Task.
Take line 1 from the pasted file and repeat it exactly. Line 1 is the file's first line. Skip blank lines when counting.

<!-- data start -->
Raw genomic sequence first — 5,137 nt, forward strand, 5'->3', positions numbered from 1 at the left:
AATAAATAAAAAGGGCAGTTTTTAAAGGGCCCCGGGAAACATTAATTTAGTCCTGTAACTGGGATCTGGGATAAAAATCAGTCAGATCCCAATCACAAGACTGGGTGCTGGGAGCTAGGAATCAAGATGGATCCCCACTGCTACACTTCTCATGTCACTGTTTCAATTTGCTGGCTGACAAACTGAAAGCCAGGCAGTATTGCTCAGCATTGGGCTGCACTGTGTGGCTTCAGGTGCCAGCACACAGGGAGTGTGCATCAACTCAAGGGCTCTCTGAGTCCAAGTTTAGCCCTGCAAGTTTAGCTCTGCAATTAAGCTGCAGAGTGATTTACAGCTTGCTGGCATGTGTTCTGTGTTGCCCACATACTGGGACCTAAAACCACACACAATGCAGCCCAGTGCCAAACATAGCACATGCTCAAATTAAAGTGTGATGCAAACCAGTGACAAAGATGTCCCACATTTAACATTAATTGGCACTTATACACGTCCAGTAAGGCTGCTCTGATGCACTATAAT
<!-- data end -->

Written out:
Raw genomic sequence first — 5,137 nt, forward strand, 5'->3', positions numbered from 1 at the left: